The C.II had much lower drag than comparable aircraft of its time. It featured a monocoque fuselage built with an outer skin of two layers of thin plywood strips at an angle to each other (known as a Wickelrumpf, or “wrapped body” design)

This had both lower drag and better strength per weight than typical aircraft of the time, but it was relatively slow and expensive to build. (This approach was further developed in the de Havilland Mosquito of World War II.) The deep fuselage completely filled the vertical gap between the wing panel center sections, eliminating any need for cabane struts commonly used in biplanes, and gave the aircraft its “whale” nickname. Struts and wires were reduced, without suffering the weight penalty of cantilever wings, like those used on the pioneering all-metal Junkers J 1 of late 1915. There was even some attempt to flair the wings into the fuselage, to eliminate dead air space, a feature prominently missing from the Schneider Trophy contestants of the following decade. The engineer in charge of the design was Tantzen, who was a student of Ludwig Prandtl, the founder of mathematical aerodynamics and the one to introduce the concept of boundary layer.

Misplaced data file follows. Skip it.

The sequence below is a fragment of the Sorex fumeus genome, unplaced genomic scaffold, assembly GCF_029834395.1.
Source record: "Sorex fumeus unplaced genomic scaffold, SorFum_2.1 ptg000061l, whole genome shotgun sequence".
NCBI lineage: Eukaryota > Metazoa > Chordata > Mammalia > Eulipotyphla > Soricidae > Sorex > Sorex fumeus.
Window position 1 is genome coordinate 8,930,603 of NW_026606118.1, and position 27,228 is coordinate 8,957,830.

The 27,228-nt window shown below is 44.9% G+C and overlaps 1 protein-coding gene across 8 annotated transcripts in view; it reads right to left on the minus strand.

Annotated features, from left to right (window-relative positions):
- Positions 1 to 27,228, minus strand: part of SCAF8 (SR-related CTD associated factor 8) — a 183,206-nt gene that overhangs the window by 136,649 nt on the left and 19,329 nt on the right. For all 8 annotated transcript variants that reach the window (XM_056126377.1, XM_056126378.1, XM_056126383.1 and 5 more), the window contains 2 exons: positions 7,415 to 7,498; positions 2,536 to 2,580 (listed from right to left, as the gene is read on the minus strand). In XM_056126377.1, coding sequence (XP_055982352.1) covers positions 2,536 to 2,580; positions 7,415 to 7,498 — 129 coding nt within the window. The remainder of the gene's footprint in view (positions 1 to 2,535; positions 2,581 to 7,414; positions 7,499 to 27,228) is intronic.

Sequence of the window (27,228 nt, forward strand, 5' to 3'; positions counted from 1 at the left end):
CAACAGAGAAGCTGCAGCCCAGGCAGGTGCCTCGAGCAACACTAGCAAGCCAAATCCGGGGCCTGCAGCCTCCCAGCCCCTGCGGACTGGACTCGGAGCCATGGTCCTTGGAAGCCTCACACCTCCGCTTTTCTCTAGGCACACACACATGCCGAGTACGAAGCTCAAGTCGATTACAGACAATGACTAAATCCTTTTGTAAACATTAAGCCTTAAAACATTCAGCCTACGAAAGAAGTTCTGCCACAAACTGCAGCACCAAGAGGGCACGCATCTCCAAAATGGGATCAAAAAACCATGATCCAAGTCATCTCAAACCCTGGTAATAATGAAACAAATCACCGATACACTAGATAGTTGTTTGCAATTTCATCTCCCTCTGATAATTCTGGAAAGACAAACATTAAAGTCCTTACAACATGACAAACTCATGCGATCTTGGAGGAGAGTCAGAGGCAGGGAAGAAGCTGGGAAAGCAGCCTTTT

The C.II was powered by a single 160 hp (120 kW) Mercedes D III, providing a top speed of 165 km/h (103 mph), a ceiling of 4,000 metres (13,000 ft) and an endurance of four hours.

The C.II entered service in the spring of 1916. Operationally, handling was reported as difficult but performance was relatively good. Due to the crew positions with eyes above the upper wing, upward visibility was excellent, but downward visibility was poor. It was also used in a fighter escort role and had a crew of two, pilot and observer/gunner.

Because of its speed, when it was first introduced, it could be intercepted only from above. Because of the lack of downward visibility, it was best attacked by diving below and coming up at it

Albert Ball, whose first victim was a C.II, said in the latter half of 1916 that it was “the best German machine now”.


Knights Of The Skies – WWI

WWI – British

British Forces

Second World War Aircraft Collection

VF-84 flew F4U Corsairs and was formed around a nucleus of veterans of VF-17, the Jolly Rogers. The new squadron’s commanding officer was Lt. Cdr. Roger R.Hedrick, former executive officer of VF-17.